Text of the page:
Why not lay hundreds of miles of pipeline and pump sand along the coast to create speed bumps against hurricanes? How about building barriers out of barges? How feasible would it be to grow new cypress swamp forests to fend off storm surge?

Better still, why not build one, huge wall — a kind of "Great Wall of Louisiana" — along the coast that would be the levee of all levees and protect Louisiana from the Big One, the kind of storm that would wash over all of New Orleans?

Engineers, scientists, builders and others talked about big, bold and perhaps impractical public works projects Tuesday at a conference on how to defend Louisiana's low-lying coast against the worst storms the Gulf of Mexico can throw at it.

The participants took up a problem that other parts of the American coast might be looking at in the future: angrier oceans getting closer and closer.

"We're all in the same boat, but New Orleans is in the boat first," said Al Naomi, a senior project manager with the Army Corps of Engineers, which sponsored the event.

Scientists said the future is happening sooner in Louisiana because the southern part of the state is built on land made from relatively new deposits of the Mississippi River, and is sinking relatively fast. Also, the Gulf of Mexico has been eating away for years at the wetlands and barrier islands that serve as a storm buffer.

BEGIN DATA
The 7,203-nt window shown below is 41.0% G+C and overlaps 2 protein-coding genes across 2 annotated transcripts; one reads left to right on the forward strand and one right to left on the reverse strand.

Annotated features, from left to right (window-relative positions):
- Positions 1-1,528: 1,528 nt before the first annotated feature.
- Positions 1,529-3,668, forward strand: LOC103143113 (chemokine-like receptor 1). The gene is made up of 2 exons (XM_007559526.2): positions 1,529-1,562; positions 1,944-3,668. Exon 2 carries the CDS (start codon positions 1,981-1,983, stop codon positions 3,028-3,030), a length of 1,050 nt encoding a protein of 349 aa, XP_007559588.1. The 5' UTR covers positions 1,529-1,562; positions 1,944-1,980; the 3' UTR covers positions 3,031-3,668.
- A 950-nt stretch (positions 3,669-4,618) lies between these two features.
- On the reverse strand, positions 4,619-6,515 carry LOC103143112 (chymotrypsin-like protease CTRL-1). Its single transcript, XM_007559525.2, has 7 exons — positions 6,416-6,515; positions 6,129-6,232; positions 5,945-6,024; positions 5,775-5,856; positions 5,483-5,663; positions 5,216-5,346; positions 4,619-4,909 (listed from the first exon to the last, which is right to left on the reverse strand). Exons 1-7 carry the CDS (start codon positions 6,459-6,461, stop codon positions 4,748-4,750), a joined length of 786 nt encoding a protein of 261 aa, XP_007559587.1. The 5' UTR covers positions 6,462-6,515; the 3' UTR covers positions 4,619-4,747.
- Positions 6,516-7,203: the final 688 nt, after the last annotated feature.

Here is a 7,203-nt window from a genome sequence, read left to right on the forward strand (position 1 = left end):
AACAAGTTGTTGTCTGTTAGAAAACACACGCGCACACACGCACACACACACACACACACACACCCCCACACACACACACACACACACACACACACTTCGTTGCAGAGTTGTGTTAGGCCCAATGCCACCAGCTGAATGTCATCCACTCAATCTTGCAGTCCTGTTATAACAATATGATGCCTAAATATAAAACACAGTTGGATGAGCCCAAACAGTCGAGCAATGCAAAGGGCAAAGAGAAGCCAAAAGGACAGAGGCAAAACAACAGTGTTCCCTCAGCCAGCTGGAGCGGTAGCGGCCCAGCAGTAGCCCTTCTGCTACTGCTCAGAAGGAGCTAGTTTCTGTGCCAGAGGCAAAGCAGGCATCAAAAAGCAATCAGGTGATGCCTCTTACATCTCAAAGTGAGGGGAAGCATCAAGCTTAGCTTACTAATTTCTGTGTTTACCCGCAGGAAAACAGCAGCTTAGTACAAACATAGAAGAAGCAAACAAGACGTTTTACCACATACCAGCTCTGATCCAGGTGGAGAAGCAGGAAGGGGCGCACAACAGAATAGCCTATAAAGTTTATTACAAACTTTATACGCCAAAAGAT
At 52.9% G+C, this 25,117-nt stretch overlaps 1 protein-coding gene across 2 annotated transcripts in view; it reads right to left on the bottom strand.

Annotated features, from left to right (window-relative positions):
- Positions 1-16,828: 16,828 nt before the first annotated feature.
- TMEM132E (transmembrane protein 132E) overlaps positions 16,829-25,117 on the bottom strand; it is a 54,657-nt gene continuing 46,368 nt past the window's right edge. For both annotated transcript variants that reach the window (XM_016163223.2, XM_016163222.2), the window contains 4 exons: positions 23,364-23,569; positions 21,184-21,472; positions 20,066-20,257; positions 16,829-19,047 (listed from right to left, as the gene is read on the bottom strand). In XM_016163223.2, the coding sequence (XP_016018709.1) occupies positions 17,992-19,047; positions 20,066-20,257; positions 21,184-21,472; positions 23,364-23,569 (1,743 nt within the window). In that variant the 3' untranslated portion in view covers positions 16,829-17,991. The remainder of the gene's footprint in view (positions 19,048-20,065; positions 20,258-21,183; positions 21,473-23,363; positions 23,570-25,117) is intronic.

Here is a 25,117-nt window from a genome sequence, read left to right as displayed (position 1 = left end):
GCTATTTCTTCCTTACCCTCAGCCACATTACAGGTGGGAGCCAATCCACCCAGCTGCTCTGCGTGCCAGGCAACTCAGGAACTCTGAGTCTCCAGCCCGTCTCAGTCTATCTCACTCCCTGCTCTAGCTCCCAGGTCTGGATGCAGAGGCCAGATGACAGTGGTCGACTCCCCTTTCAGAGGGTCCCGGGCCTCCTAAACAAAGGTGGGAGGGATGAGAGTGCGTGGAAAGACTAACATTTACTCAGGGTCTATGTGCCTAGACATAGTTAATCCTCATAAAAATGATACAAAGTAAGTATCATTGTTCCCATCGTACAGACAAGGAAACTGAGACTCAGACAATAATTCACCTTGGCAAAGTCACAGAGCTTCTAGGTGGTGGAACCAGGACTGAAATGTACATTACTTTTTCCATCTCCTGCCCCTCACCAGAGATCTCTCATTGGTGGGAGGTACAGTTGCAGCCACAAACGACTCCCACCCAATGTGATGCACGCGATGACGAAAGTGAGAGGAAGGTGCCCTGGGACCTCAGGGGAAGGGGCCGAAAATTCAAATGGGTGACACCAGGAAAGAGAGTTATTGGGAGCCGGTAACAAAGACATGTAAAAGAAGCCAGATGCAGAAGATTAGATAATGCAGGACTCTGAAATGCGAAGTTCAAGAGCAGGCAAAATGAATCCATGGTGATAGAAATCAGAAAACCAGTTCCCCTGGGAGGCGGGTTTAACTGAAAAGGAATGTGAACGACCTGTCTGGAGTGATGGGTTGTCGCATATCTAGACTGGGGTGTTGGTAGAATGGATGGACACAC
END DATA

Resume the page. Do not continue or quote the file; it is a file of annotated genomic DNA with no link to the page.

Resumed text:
Congress asked the Corps of Engineers to craft a plan for Louisiana after Hurricane Katrina slammed the state, killing about 1,100 people. A preliminary draft is due out by June and a final document is expected by early 2007.

Besides building a massive $33 billion levee system, engineers talked about erecting floodgates, weirs and other structures around New Orleans similar to those that keep the low-lying Netherlands dry.

The obstacles, needless to say, are formidable. Much of the funding depends on Congress, and in this era of tight budgets getting money for coastal projects in Louisiana has proven difficult.